We pay tax on any increase in the value of funds you invest in. We pay this directly to HMRC. For this reason, basic rate tax payers do not need to pay any further income tax, on any gain made when a chargeable event occurs, although higher rate (40%) and additional rate (45%) tax payers will pay income tax less basic rate.
Examples below should help explain if you will pay income tax on a chargeable event gain:
Would pay no income tax on the chargeable event gain:
If you remain a basic rate tax payer, after your gain is added to your income for the tax year, you’ll pay no income tax on the gain.
Would pay income tax on the chargeable event gain:
If you are a higher or additional rate tax payer (either 40% or 45%), before the gain is added to your income for the tax year, you will pay income tax at your highest rate less the basic rate of tax of 20%.
May or may not pay income tax on the chargeable event gain:
If you’re a basic rate tax payer before your gain is added to your income for the tax year, but would become a higher or additional rate tax payer after the gain is added. You’ll need to pay tax at your highest rate of tax (either 40% or 45%) less the basic rate tax (20%).
This may be reduced (possibly to nil) by what is known as top slicing relief (see below).
It might be that when adding a gain to your other income for the tax year, you could become a higher or additional rate tax payer.
If you are already a higher or additional rate tax payer before making a gain, you will pay tax at either 20% (higher rate less basic rate) or 25% (additional rate less basic rate) on any gain you make when a chargeable event takes place.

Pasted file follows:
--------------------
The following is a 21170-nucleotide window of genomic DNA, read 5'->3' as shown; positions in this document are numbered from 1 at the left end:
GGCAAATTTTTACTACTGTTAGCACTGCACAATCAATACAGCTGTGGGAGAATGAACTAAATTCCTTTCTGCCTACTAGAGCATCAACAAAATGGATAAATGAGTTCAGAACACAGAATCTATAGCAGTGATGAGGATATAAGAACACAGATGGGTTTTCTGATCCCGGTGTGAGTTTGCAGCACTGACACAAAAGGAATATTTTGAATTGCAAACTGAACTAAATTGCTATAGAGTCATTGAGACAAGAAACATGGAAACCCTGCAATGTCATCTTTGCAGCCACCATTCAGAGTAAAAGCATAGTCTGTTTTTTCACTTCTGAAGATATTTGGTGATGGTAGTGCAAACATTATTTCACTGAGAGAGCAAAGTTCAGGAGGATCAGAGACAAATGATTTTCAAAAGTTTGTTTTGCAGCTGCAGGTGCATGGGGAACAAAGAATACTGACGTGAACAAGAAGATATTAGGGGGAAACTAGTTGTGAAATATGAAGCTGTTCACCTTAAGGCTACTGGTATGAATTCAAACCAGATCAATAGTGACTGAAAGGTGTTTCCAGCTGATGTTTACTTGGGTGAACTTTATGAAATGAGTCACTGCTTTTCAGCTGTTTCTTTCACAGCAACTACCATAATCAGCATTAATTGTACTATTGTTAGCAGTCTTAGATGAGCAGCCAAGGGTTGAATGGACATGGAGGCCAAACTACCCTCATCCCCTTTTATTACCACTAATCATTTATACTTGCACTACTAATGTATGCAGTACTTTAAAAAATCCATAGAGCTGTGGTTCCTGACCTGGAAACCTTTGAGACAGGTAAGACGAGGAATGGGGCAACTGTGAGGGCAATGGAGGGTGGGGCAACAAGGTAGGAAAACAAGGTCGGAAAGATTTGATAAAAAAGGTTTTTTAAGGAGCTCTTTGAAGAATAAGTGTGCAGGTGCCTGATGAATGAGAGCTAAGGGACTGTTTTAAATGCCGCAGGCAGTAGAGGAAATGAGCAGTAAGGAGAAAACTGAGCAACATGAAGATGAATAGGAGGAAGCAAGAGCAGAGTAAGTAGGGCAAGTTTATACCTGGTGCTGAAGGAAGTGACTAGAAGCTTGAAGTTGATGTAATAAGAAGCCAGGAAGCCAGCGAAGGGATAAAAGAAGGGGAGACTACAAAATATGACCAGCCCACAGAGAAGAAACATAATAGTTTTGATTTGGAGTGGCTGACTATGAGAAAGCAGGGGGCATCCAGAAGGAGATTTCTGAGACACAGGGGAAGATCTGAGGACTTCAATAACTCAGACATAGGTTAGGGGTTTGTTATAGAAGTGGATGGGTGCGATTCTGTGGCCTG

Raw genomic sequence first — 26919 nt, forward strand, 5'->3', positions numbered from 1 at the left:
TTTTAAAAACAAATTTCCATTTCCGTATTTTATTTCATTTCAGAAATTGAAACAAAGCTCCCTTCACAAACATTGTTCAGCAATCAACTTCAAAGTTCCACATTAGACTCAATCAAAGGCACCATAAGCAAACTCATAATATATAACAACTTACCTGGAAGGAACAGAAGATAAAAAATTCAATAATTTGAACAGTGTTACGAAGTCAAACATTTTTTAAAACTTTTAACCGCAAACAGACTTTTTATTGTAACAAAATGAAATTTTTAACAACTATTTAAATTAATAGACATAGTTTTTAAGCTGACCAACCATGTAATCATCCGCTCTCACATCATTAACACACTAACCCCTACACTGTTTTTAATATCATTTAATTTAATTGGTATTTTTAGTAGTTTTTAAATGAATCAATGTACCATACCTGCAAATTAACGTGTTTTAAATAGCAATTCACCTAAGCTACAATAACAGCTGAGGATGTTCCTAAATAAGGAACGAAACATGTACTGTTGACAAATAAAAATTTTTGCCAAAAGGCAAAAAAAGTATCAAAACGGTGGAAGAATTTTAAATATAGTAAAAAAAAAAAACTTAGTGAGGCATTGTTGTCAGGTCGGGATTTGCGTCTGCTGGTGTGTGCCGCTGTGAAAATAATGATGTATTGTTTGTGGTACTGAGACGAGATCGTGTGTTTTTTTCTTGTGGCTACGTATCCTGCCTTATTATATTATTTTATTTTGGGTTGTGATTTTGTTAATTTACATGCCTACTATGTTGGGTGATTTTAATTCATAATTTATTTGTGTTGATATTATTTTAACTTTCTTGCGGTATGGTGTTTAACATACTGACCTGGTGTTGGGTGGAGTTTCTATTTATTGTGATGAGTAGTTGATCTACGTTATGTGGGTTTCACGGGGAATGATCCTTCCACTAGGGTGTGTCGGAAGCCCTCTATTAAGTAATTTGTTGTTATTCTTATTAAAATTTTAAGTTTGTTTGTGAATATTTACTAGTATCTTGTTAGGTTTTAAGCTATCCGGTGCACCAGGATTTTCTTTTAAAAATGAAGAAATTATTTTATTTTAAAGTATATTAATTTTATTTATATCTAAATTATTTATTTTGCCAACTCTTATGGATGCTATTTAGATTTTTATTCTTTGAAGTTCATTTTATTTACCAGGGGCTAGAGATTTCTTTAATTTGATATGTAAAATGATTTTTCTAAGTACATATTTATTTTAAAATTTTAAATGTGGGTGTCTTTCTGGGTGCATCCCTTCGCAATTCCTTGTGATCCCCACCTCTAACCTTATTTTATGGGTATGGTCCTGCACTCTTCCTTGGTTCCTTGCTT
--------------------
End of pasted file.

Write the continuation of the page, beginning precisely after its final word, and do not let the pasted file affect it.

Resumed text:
If the gain you make, when added to other income for the tax year, takes you into a higher or additional rate of income tax, HMRC will apply special rules called ‘top slicing relief’. This may reduce any income tax liability that has been created by the chargeable event gain.
This can be quite complicated, so to understand how this works please speak to your financial adviser or HMRC.
You can withdraw up to 5% of your initial investment (known as ‘capital payments’) each policy year without triggering a chargeable event – this is your ‘tax deferred allowance’.
You can take these payments until you’ve completely withdrawn your capital and you will not immediately pay any income tax on these payments – regardless of the rate of tax you pay.
It is important to note though that any previously withdrawn capital payments will be ‘added back’ to the final withdrawal to work out the gain the bond has made over its lifetime.
John originally invested £10,000, took 5% per year and surrendered his bond 10 years later for £20,000.
John’s gain is worked out as:
£20,000 (surrendered amount)